The Melanoma Research Foundation Sponsors Nationwide Events for Melanoma Awareness Month Saving Our Skins: A Battle Against Melanoma is More Than Skin Deep



    LAKE FOREST, Calif., April 27 /PRNewswire/ -- Finding a cure for the most
 deadly form of skin cancer is the force behind Melanoma Awareness Month in
 May.  Americans have a one in 85 lifetime risk of developing melanoma, which
 kills more than 7,000 people each year.
     "In order to raise money for research, people have to be aware there is a
 problem," said James Berkovec, vice chairman of the Melanoma Research
 Foundation (MRF), a non-profit organization dedicated to finding a cure.
     The foundation is a group of volunteers throughout the United States who
 are melanoma patients or family members of patients.  In this first awareness
 campaign, the three-year-old organization does not have the resources for
 large events, but volunteers have come up with many creative ways to reach
 people.
     "Some have agreed to tell their personal stories to news organizations,"
 said Berkovec.  "Others are holding fund-raising dinners, auctions or musical
 events.  Some are taking literature to schools and medical centers.  One
 volunteer is working with students to have some dress up as the movie
 characters from "Men in Black" and hand out samples of sunscreen and sun
 safety tips.
     "Certainly, the best cure is prevention," continued Berkovec.  "Simple
 techniques such as wearing hats, using sunblock and avoiding mid-day sun can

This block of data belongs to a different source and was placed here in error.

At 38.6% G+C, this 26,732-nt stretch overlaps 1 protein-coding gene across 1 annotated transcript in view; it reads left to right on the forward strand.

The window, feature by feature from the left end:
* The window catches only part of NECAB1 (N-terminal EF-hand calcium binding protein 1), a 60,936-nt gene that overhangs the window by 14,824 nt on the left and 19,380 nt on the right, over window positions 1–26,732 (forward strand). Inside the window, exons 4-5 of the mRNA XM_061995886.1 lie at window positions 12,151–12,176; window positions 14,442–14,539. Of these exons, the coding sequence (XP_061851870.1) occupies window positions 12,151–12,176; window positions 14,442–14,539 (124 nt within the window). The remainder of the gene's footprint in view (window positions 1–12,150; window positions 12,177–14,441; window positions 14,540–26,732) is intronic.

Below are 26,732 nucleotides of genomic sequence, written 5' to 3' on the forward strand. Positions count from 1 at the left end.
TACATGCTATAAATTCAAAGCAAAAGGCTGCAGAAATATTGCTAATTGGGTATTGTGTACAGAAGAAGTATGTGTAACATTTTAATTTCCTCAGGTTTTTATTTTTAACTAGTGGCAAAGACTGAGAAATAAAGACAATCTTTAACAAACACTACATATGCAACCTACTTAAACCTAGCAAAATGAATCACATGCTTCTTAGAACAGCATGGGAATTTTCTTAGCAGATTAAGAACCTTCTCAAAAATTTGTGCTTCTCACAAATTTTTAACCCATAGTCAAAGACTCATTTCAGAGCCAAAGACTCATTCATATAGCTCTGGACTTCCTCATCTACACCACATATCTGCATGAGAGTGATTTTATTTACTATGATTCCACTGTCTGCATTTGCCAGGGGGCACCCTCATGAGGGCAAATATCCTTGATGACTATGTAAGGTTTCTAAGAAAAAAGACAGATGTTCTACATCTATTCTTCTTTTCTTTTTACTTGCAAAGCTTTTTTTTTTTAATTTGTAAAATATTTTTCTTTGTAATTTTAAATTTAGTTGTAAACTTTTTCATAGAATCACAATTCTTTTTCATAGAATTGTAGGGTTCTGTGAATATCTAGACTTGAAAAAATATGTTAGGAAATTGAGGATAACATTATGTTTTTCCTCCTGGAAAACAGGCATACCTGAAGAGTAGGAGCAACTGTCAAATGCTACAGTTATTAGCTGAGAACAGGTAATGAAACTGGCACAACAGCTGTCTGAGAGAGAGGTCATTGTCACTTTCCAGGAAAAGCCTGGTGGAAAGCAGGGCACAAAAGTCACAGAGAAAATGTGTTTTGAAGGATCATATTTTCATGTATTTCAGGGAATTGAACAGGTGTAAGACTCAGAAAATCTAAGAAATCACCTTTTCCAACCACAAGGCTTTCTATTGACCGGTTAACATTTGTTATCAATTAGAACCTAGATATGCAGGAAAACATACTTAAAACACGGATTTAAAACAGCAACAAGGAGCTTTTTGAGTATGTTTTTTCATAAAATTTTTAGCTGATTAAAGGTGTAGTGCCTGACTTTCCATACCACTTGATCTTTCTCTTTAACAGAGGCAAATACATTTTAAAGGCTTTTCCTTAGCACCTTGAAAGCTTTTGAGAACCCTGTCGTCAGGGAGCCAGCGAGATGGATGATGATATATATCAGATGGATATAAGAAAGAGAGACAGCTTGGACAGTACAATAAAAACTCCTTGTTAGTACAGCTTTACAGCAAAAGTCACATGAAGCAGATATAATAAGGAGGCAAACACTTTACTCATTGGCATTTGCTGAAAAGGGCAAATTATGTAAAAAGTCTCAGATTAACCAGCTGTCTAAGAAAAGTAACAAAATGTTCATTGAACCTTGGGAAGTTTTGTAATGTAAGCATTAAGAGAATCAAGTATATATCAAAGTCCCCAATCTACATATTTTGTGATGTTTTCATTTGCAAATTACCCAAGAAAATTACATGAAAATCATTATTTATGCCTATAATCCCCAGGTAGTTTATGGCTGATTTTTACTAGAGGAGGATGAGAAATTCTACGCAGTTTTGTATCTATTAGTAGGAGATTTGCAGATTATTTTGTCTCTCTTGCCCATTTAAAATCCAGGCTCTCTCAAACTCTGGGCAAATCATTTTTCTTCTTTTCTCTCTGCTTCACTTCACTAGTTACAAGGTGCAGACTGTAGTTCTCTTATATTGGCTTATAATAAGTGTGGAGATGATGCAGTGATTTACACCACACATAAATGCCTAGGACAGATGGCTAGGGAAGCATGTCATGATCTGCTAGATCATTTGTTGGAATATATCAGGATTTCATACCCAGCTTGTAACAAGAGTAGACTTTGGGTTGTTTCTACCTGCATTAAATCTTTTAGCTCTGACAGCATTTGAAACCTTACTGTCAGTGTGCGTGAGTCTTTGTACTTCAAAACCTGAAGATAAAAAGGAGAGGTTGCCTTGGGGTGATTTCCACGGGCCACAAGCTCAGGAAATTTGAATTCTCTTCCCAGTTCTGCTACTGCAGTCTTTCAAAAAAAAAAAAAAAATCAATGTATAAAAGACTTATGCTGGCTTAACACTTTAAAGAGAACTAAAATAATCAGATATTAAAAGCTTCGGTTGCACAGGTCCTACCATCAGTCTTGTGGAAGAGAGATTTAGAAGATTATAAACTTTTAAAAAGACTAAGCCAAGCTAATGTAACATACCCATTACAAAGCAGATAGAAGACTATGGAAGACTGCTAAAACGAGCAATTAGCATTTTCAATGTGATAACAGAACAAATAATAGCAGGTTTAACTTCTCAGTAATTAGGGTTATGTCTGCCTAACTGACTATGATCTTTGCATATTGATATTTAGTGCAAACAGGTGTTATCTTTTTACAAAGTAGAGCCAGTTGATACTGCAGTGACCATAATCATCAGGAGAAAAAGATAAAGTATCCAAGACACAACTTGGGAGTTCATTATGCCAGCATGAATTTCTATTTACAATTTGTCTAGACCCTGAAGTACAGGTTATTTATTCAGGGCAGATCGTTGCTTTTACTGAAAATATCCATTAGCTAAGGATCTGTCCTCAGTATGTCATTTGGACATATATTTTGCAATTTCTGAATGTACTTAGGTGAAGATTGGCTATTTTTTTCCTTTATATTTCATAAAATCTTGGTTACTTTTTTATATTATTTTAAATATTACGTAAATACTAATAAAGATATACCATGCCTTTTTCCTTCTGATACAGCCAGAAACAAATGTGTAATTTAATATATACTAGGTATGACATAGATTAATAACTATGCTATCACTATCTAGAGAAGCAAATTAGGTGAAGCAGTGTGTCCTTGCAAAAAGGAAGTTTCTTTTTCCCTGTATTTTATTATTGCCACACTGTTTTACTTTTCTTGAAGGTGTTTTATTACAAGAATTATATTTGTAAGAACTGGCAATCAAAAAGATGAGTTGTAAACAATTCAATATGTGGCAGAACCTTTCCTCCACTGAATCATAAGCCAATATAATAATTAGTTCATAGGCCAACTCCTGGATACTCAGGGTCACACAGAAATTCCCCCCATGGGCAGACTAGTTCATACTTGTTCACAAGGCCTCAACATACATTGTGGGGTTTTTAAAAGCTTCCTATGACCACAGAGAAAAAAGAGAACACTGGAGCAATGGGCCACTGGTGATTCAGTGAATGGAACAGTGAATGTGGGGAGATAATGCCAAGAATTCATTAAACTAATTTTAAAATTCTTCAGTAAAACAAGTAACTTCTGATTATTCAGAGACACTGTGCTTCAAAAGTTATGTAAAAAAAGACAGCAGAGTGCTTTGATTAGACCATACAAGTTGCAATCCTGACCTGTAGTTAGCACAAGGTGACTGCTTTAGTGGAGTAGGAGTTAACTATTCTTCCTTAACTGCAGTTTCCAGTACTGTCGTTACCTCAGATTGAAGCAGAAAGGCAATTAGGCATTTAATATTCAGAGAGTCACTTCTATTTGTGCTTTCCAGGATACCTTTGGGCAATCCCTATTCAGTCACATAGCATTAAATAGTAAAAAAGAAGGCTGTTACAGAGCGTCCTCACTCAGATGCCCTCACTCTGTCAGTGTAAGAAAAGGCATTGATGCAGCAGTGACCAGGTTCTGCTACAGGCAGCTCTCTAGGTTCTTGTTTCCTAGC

make a substantial difference in lowering the rate of melanoma incidence in
 the U.S.  The activities the MRF is planning for the month of May will also
 emphasize how individuals can identify early stages of skin cancer by checking
 for new or changing moles, while urging people to see their dermatologist for
 a skin check, regularly.
     "If they catch it early, they have a very good chance of being cured.  If
 they don't, their chances drop dramatically," added Berkovec.
     Studies show that patients with thin melanomas that appear to be
 completely removed have more than 90 percent chance of never having a
 recurrence.  However, once melanoma grows deeper into the skin and
 particularly if it is found to have traveled to the lymph nodes, the chance of
 no recurrence drops to about 50 percent.  In advanced melanoma, the disease
 can show up anywhere -- liver, lungs, brain, bones, etc. -- and patients may
 be treated with surgery, radiation or chemotherapy in an attempt to halt the
 tumor growth.
     Berkovec, a retired engineer, has been in a clinical vaccine trial for
 advanced melanoma.  Vaccines are one of a variety of treatments being
 researched.
     The MRF was founded in 1996 by melanoma patient Diana Ashby, wife of NASA
 astronaut Jeff Ashby.  Diana died in 1997 at age 34, but the foundation lives
 on, still seeking the cure she fought so hard for.
     Among public misconceptions are that only older people with fair skin get
 melanoma after years of sun abuse.  Although these people are at risk, there
 is a growing number of young people and darker-skinned people being diagnosed.
 One recent study showed a high rate of melanoma among airline pilots.
     Obviously there is a need for more study on genetic and environmental
 factors that may cause melanoma and a growing need for a cure.
     The foundation has chosen to give grants to promising melanoma
 investigators early in their careers to encourage a new generation of
 research.
     For more information about how to become involved in local activities in
 the month of May or about recipients of research grants, the foundation, a
 list of cancer centers, patient memorials and survivor stories and links to
 other melanoma sites, please visit the MRF web site at www.melanoma.org.
     This press communication was sponsored by AVAX Technologies, Inc., Kansas
 City, MO.
 
 

SOURCE Melanoma Research Foundation

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